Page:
listen here (available online for a week, in French)
France Culture is a public network, heavy on highbrow culture (philosophy, art, history, psychology, religion...), a haven for quality content, and yet put an end to 3 years of the best panel discussion on cinema... A radio show, hosted by Claire Vassé, I only discovered in 2005, and is not even archived online. It was my weekly fix for serious film talk, cinema reflexion, pertinent questioning, profound insights, and insider perspectives of certain filmmakers on the films of other filmmakers. I got more substance out of these informal verbal chattering between auteurs than from any formal print critics! Filmmakers aren't always very comfortable talking about their own films, but their passion shines when they reveal their vision of cinema through their commentary, the expression of their experience of films that are not theirs.
- The discussion begins with a clip from Renoir's Une Partie de Campagne, selected by Marie Vermillard. The scene of the girl sharing with her mother about her blooming desir and her growing passion for grass, water, insects like an overwhelming sensation that makes her want to cry. Summarized in this scene, cinema is life.
- Marie Vermillard cites Fernando Pessoa on the regard (Caeiro) : "I am at the size of what I see", a reflexion closely relevant to the experience of cinema, before the big screen, facing the dimension of the frames
- Pascal Bonitzer cites Eisenstein : "The close up of a cockroach is more impressive than a wide shot of hundred elephants" traducing the plastic emotionality of filmic framing.
- Brigitte Rouan is annoyed by the poor format of French cinema this year, trivial, she wants a more radical cinema like Desplechin. She regrets the disappearing of this space of resistance (the radio show) that championned obscur filmmakers like Stephen Dwoskin.
- Catherine Breillat : Man is an animal with naked skin and speech. The body language, the language of silence, of regard, of flesh.
- Philippe Le Guay cites Deleuze : "The decomposition of cristal, process of decomposition of the image by Visconti"
Philosophers teach us how to read images we make. We believe we know our images, and they are re-interpretated by someone else.
This radio broadcast was a place to re-invent images. Our opinion on a film doesn't matter. It doesn't matter if we like Visconti or not. Shift of appropriation. To change our point of view through speech is what makes cinema important, something to talk about.
- Khalil Joreige : Cinema is a place of thought. It's not a matter of taste, but a field of exploration that has to do with our existence and our approach.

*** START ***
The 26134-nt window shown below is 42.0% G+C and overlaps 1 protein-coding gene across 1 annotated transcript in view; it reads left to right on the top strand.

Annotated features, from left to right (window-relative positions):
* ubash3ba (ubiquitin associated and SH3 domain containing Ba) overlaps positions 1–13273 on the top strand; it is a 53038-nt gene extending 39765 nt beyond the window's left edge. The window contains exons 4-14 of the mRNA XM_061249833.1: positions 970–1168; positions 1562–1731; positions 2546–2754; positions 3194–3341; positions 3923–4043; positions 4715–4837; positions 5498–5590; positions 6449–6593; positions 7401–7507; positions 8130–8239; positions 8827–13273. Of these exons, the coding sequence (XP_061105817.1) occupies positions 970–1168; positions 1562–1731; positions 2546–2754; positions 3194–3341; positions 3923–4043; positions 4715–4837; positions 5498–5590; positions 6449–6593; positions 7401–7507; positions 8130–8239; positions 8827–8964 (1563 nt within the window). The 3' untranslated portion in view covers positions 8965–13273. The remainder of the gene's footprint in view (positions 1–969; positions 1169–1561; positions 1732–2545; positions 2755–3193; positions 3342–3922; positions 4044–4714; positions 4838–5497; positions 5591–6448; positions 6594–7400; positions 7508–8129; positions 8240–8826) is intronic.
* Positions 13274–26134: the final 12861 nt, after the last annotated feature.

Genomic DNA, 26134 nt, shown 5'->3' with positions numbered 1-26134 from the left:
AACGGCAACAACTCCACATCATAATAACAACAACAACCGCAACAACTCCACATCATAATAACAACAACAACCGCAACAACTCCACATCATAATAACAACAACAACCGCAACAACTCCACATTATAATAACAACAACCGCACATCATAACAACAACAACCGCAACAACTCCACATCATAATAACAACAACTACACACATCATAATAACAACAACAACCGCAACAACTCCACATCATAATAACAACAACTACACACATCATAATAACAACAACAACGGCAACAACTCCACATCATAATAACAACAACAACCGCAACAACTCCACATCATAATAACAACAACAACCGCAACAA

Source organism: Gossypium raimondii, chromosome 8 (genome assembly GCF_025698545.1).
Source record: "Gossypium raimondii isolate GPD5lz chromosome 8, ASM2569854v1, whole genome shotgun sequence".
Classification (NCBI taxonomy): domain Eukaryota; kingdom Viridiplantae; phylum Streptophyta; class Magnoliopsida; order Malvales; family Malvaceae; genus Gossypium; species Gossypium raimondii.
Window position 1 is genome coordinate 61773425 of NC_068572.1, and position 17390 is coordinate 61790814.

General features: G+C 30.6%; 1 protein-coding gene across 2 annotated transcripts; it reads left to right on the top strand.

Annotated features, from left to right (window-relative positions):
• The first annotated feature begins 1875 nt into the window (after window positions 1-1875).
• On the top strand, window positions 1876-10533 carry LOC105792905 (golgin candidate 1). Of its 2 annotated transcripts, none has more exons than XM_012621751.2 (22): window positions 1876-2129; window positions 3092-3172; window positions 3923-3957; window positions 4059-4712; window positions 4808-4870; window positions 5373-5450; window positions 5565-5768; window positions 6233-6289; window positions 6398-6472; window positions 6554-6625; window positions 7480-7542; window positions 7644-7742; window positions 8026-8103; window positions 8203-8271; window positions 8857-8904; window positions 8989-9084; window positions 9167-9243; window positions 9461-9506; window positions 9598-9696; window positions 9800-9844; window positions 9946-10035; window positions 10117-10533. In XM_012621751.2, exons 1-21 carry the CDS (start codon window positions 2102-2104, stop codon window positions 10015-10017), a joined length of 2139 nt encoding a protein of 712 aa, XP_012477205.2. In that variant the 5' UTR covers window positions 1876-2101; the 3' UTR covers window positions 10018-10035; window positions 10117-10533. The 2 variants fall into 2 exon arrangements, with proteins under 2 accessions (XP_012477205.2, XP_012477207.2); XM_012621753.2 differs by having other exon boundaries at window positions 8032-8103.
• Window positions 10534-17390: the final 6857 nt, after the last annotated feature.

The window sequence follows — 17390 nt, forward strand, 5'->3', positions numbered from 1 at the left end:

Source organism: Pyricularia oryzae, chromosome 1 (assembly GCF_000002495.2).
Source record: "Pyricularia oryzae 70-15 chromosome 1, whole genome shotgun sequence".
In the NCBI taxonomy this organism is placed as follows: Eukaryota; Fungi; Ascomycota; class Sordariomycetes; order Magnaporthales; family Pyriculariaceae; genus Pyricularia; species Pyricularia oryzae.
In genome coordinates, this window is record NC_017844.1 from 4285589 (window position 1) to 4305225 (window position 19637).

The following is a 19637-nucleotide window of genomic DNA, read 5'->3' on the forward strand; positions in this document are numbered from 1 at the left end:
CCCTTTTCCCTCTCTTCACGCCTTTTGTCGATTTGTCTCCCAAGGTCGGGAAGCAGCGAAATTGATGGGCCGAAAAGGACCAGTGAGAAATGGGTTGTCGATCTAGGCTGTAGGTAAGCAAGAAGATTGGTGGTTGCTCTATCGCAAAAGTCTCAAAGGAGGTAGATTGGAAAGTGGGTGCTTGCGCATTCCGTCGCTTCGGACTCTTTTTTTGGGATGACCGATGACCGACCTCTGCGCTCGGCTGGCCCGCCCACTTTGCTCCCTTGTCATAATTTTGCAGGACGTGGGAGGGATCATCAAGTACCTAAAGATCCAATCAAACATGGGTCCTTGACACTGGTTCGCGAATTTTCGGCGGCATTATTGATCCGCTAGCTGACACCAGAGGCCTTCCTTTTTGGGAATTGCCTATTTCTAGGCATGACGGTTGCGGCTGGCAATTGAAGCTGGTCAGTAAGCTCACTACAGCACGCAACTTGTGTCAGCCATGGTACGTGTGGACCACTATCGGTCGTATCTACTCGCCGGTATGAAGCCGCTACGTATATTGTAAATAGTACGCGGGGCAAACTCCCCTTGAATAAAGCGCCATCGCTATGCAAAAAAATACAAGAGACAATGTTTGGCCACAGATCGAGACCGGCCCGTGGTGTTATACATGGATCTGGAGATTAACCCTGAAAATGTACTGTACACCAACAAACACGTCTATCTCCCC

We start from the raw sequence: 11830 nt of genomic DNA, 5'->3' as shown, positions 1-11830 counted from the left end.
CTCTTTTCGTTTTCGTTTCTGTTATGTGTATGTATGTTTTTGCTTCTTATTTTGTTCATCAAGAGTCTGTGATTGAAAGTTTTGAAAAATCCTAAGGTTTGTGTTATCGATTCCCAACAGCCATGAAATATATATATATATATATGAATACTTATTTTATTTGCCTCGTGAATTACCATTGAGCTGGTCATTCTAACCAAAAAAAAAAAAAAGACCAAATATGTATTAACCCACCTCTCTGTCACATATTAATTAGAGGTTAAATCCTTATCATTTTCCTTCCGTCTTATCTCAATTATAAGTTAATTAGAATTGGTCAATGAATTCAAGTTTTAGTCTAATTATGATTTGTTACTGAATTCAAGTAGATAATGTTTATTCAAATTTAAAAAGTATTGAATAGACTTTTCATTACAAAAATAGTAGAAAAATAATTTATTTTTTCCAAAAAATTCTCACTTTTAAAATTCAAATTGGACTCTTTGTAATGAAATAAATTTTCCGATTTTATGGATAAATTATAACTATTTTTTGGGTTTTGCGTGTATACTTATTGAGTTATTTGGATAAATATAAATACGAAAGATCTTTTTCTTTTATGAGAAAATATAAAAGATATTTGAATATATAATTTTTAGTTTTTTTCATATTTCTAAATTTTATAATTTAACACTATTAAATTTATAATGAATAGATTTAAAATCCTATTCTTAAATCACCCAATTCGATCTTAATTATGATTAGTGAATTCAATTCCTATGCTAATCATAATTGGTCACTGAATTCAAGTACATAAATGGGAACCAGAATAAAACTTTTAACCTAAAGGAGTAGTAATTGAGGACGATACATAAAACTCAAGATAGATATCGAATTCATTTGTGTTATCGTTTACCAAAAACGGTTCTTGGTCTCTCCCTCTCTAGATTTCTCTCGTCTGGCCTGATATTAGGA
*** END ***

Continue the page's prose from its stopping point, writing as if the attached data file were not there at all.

- Catherine Breillat : Cinema is the place for the discovery of the world. Cinema is a metamorphosis of human thought becoming concrete. Place of work and human conscience.
- Brigitte Roüan says the feedback of the audience who amplify a film through their own words, an perspective the filmmaker couldn't even imagine, is emotionaly moving her to tears sometimes.
- Philippe Grandrieux proposes a clip from the opening of Dreyer's Ordet. The word can ressurect life, something becomes possible when the speech is pronounced and heard. The sound of the father calling his son, and the sound of the animals (reminder/vertigo of animality). The great question of cinema is its capacity to make us feel we are alive.
This radio broadcast was important to put together filmmakers who are not meant to face eachother and talk about other films, and their own relationship to cinema.
- Emmanuel Mouret : "Cinema does resurrect life. Cinema IS life, not aside of life. Often we say reality inspires cinema, but cinema is also there to inspires reality"
- Dominique Cabrera cites "Pierre-Auguste Renoir, mon père" book by Jean Renoir. The paintor fought the motif, he painted nude bodies, and found himself in this nudity.
The sexual desire to film a body, a face, weaving a life pulsion with the director's personal history.
- Philippe Le Guay cites Ophüls "The greatest quality of cinema is vitality" because vitality cannot be enclosed in an idea.
- Philippe Grandrieux : What matters is the nature and the origin of the "gesture" of the artist. A director doesn't frame his shots with the eyes, but from within, something inside, in order to see something, to mean something. Beauty for itself is grotesque, the quality of a merchandise.
Sad day for thought-provoking Film Discussion, as listening to filmmakers talking about their art is too rare and precious...